Tag Archives: black owned

Washington Was The Horse And DuBois Was The Cart – We Put The Cart Before The Horse


The first point of wisdom is to discern that which is false; the second to know that which is true. – Lactantius

booker_t_vs_w.e.b

Recent events at Barney’s (and many others like it) and the outrage that followed by African Americans reminded me of a truth. We are not a self-dependent community. Asian and European America have created such ecosystems that when they choose to do business or engage outside of their ecosystem it is a choice, not a necessity. Yet, we continue to be baffled by the actions of other groups toward us. Maybe we do not comprehend that just like African American-owned businesses there are Asian and European-American owned businesses built to cater to their own community. Despite being baffled, we continue to allow ourselves to be reliant on their social, economic, and political institutions. Does it spur us to become more self-dependent? No, it spurs us to force others to allow us to be more dependent. The logic is baffling at best, but on a whole it is just sad.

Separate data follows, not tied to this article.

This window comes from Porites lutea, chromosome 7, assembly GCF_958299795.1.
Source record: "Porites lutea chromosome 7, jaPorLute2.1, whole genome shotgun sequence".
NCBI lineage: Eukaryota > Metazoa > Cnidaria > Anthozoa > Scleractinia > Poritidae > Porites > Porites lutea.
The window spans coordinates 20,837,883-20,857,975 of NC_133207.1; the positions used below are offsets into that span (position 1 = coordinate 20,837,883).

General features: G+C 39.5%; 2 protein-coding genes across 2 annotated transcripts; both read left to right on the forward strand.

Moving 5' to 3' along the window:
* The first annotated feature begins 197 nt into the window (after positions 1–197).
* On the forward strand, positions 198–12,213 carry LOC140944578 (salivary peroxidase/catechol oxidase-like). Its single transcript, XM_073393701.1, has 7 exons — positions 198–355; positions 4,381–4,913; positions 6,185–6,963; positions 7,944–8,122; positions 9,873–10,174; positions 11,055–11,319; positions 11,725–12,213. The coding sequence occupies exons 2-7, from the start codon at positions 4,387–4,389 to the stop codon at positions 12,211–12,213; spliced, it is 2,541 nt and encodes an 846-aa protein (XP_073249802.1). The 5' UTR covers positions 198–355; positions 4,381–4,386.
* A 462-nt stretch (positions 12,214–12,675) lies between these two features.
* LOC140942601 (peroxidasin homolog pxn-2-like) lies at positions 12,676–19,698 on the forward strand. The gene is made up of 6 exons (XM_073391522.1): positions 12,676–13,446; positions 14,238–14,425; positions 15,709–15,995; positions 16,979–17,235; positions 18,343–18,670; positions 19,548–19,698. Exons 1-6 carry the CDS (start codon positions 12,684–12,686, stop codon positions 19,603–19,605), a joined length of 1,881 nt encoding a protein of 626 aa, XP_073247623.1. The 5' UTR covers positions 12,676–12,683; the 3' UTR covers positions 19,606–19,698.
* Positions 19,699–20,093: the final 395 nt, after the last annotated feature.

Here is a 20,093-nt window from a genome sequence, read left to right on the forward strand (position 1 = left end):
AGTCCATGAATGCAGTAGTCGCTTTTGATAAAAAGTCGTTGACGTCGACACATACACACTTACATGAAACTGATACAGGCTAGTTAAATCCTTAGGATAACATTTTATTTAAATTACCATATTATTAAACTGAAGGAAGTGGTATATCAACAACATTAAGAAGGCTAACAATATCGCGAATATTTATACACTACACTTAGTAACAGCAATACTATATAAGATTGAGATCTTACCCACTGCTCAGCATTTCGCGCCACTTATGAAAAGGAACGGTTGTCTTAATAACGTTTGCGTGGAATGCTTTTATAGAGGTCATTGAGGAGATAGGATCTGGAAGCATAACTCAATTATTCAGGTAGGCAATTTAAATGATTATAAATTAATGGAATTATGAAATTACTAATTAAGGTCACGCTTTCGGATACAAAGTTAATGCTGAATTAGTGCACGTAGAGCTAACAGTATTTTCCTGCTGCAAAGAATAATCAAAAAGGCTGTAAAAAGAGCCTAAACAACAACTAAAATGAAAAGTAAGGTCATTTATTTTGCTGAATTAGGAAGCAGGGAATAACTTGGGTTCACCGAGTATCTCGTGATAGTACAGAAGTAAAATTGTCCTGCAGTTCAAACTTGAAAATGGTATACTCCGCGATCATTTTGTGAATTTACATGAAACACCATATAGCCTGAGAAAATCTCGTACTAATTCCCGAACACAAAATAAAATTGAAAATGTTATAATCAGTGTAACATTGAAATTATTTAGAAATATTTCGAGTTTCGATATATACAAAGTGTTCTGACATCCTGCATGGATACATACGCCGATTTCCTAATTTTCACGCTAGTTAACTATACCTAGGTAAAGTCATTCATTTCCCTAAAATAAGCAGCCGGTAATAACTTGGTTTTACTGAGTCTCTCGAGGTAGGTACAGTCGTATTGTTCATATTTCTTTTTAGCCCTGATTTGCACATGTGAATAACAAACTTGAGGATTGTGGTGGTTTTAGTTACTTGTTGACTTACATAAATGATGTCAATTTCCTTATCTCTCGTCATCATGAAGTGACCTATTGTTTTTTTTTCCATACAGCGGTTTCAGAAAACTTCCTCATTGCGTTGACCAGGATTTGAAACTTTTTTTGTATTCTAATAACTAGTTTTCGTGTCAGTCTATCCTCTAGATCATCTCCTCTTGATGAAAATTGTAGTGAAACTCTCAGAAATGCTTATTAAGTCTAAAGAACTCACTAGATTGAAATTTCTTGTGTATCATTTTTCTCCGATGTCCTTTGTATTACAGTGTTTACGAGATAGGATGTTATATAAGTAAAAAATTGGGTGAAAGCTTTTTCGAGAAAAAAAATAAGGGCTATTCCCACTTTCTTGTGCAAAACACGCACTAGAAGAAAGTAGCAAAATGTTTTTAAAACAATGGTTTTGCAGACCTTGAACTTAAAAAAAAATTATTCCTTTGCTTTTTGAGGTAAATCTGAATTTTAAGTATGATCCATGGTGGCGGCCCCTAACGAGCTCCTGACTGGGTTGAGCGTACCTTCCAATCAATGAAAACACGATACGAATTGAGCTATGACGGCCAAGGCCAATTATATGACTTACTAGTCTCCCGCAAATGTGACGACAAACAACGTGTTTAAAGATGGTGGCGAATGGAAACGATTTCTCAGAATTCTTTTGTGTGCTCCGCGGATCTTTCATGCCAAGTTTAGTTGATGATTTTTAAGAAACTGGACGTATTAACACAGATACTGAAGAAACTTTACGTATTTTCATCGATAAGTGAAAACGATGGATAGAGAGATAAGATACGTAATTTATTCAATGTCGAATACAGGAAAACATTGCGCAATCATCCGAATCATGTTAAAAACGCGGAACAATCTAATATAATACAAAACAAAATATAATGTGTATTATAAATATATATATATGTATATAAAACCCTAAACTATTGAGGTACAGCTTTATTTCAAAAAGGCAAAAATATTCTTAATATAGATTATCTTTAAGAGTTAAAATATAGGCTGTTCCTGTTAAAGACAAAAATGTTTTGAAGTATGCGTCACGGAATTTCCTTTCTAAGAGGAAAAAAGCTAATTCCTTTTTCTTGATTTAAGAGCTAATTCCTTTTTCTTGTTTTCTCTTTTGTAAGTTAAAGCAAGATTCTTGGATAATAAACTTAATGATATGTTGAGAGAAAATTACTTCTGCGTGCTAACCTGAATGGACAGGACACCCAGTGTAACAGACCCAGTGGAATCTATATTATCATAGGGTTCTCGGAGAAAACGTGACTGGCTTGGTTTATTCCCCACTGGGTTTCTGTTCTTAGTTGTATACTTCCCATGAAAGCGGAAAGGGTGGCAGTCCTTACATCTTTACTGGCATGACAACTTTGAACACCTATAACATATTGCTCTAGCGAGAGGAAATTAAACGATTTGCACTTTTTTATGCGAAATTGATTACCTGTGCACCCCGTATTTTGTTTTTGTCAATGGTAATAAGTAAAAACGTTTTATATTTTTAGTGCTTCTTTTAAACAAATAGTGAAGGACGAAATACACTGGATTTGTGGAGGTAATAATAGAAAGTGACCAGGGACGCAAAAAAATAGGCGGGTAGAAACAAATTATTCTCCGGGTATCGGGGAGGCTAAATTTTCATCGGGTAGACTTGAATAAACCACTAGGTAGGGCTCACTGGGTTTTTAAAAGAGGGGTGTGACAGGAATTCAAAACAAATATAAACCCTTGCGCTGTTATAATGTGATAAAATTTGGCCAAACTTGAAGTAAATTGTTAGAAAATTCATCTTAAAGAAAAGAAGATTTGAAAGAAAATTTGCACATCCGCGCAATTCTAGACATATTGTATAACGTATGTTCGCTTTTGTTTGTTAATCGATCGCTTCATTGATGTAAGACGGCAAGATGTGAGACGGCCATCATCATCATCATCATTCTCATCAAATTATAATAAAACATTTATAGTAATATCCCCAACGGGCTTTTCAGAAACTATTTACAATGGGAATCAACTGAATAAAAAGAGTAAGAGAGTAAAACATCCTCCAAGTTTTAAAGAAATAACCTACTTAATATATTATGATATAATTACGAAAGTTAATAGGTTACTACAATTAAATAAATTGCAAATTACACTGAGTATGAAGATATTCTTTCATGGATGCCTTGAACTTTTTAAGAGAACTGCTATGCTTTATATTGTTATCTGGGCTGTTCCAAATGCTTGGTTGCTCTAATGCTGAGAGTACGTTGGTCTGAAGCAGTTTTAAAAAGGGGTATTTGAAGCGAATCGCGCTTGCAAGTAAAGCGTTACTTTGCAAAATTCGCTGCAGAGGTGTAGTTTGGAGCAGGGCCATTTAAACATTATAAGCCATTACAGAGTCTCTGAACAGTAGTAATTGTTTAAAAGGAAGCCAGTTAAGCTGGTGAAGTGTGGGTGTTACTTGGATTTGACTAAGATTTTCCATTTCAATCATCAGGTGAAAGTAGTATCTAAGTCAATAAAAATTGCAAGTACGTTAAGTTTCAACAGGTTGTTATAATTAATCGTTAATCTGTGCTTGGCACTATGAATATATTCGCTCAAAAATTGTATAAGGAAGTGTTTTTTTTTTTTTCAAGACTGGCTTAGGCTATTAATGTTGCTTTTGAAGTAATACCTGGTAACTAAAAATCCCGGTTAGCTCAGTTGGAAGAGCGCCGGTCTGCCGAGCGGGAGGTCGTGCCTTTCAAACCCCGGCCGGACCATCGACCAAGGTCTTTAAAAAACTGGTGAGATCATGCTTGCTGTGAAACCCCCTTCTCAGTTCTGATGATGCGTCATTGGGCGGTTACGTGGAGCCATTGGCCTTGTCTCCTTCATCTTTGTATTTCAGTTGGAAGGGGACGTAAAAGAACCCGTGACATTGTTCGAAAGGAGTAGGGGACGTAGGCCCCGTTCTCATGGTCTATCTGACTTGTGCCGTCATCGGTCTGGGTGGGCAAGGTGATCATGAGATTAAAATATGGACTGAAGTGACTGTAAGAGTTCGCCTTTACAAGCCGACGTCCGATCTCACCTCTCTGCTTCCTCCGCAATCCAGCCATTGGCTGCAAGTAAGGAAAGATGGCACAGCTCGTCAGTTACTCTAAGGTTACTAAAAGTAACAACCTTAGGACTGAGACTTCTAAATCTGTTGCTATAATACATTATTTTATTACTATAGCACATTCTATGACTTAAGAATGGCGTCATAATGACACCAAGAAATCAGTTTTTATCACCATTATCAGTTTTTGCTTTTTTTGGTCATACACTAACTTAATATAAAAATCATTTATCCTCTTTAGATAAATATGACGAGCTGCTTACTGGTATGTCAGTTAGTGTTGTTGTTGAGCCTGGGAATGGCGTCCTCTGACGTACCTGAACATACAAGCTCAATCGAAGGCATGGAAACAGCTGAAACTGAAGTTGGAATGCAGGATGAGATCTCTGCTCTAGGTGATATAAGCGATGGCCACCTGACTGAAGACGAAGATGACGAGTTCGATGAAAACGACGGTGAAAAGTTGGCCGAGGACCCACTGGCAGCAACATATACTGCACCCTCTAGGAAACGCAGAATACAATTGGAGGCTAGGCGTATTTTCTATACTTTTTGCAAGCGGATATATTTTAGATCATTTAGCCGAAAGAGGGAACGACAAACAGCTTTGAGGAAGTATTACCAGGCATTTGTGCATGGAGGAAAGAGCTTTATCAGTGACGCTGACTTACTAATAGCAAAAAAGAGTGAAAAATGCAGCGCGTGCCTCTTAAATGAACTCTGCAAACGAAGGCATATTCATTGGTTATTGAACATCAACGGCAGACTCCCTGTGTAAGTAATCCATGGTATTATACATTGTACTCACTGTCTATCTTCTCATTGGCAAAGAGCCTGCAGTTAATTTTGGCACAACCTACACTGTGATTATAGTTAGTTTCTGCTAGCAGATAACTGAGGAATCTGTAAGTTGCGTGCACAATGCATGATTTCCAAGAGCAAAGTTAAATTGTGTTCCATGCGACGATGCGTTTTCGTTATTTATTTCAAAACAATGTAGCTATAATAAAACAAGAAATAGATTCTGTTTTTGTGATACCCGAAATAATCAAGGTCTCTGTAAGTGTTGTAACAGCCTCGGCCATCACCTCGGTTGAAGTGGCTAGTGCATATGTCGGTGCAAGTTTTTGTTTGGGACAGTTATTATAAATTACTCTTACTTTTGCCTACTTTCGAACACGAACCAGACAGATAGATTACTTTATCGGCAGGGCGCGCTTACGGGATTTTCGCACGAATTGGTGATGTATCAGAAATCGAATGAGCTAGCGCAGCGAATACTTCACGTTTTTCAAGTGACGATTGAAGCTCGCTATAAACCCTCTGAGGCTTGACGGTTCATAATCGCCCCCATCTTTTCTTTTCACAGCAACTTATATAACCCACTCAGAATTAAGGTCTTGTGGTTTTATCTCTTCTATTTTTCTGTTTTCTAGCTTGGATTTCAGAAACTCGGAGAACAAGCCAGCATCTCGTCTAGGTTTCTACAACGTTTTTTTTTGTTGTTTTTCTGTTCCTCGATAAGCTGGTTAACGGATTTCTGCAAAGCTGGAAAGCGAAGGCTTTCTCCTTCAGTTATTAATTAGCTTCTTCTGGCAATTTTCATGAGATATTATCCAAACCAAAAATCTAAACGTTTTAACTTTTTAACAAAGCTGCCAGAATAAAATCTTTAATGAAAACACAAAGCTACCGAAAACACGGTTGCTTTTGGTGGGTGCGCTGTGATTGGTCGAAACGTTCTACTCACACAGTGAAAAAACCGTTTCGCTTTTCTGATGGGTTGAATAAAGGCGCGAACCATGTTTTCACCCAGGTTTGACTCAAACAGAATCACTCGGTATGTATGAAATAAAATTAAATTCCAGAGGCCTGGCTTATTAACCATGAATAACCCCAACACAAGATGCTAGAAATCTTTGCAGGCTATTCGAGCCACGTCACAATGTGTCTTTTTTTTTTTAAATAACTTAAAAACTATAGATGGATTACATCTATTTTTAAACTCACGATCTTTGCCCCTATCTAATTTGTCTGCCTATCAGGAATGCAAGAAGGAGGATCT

Often I ponder what African America would look like if over the past sixty years we had focused on the building of our social, economic, and political institutions instead of forcing our way into others. What if we had continued the institutional building of our forebears in the early twentieth century  that eventually would be led by those classically trained at our institutions. The ideological differences between Booker T. Washington and W.E.B. DuBois were as different as night and day goes without saying. Booker T. Washington’s approach was that we do not agitate but focus on building our own institutions independent of other groups. To ensure that we were self-reliant prior to engaging. If one takes a more geostrategic view, Washington’s approach has been what China as a country has done the past forty plus years. Coming from the bottom of development to now the world’s number two economy. Prior to allowing any foreign companies into their country, they worked on building their own. This allowed them to export and generate revenues to continue to build up their own industries that could compete on a global scale. It also allowed them the ability to dictate terms when foreigners entered their country because they would not need or be dependent upon them. African America chose to follow the W.E.B. DuBois approach that promoted our talented tenth agitate and force our way into other communities’ institutions. This logic has led us to mis-celebrating often the achievement of the first African American to enter any institution that are not our own and thinking of it as progress.